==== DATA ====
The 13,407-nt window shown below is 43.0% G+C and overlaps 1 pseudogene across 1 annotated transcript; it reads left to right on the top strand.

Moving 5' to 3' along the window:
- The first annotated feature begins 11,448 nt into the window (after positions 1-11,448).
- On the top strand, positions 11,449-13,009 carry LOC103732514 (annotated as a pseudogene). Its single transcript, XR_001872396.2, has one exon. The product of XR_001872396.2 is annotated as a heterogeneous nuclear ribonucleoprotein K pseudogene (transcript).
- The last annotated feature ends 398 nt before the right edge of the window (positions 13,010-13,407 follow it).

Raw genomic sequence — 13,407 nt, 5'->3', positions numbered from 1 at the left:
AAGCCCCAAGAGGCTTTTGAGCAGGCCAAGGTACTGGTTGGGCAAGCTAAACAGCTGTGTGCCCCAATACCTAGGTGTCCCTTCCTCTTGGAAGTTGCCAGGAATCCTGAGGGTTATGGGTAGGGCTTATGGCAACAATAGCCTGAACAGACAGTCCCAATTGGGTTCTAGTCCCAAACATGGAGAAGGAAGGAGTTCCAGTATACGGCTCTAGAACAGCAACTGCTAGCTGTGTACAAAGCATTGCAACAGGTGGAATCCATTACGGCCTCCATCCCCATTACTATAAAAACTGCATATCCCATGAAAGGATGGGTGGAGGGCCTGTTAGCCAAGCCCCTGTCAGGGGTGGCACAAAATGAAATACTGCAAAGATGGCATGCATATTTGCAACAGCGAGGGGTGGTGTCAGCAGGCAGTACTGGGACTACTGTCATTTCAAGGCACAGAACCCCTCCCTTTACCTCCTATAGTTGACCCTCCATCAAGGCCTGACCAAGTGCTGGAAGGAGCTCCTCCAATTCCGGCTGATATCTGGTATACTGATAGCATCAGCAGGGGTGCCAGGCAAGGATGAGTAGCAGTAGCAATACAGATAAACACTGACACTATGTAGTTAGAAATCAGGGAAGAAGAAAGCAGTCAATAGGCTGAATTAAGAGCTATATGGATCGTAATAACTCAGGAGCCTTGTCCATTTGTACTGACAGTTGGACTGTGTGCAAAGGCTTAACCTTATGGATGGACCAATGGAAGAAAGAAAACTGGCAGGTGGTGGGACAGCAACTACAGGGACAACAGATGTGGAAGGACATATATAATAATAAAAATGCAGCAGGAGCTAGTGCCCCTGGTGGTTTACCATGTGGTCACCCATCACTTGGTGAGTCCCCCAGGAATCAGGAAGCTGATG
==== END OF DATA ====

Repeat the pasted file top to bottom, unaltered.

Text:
The 13,407-nt window shown below is 43.0% G+C and overlaps 1 pseudogene across 1 annotated transcript; it reads left to right on the top strand.

Moving 5' to 3' along the window:
- The first annotated feature begins 11,448 nt into the window (after positions 1-11,448).
- On the top strand, positions 11,449-13,009 carry LOC103732514 (annotated as a pseudogene). Its single transcript, XR_001872396.2, has one exon. The product of XR_001872396.2 is annotated as a heterogeneous nuclear ribonucleoprotein K pseudogene (transcript).
- The last annotated feature ends 398 nt before the right edge of the window (positions 13,010-13,407 follow it).

Raw genomic sequence — 13,407 nt, 5'->3', positions numbered from 1 at the left:
AAGCCCCAAGAGGCTTTTGAGCAGGCCAAGGTACTGGTTGGGCAAGCTAAACAGCTGTGTGCCCCAATACCTAGGTGTCCCTTCCTCTTGGAAGTTGCCAGGAATCCTGAGGGTTATGGGTAGGGCTTATGGCAACAATAGCCTGAACAGACAGTCCCAATTGGGTTCTAGTCCCAAACATGGAGAAGGAAGGAGTTCCAGTATACGGCTCTAGAACAGCAACTGCTAGCTGTGTACAAAGCATTGCAACAGGTGGAATCCATTACGGCCTCCATCCCCATTACTATAAAAACTGCATATCCCATGAAAGGATGGGTGGAGGGCCTGTTAGCCAAGCCCCTGTCAGGGGTGGCACAAAATGAAATACTGCAAAGATGGCATGCATATTTGCAACAGCGAGGGGTGGTGTCAGCAGGCAGTACTGGGACTACTGTCATTTCAAGGCACAGAACCCCTCCCTTTACCTCCTATAGTTGACCCTCCATCAAGGCCTGACCAAGTGCTGGAAGGAGCTCCTCCAATTCCGGCTGATATCTGGTATACTGATAGCATCAGCAGGGGTGCCAGGCAAGGATGAGTAGCAGTAGCAATACAGATAAACACTGACACTATGTAGTTAGAAATCAGGGAAGAAGAAAGCAGTCAATAGGCTGAATTAAGAGCTATATGGATCGTAATAACTCAGGAGCCTTGTCCATTTGTACTGACAGTTGGACTGTGTGCAAAGGCTTAACCTTATGGATGGACCAATGGAAGAAAGAAAACTGGCAGGTGGTGGGACAGCAACTACAGGGACAACAGATGTGGAAGGACATATATAATAATAAAAATGCAGCAGGAGCTAGTGCCCCTGGTGGTTTACCATGTGGTCACCCATCACTTGGTGAGTCCCCCAGGAATCAGGAAGCTGATG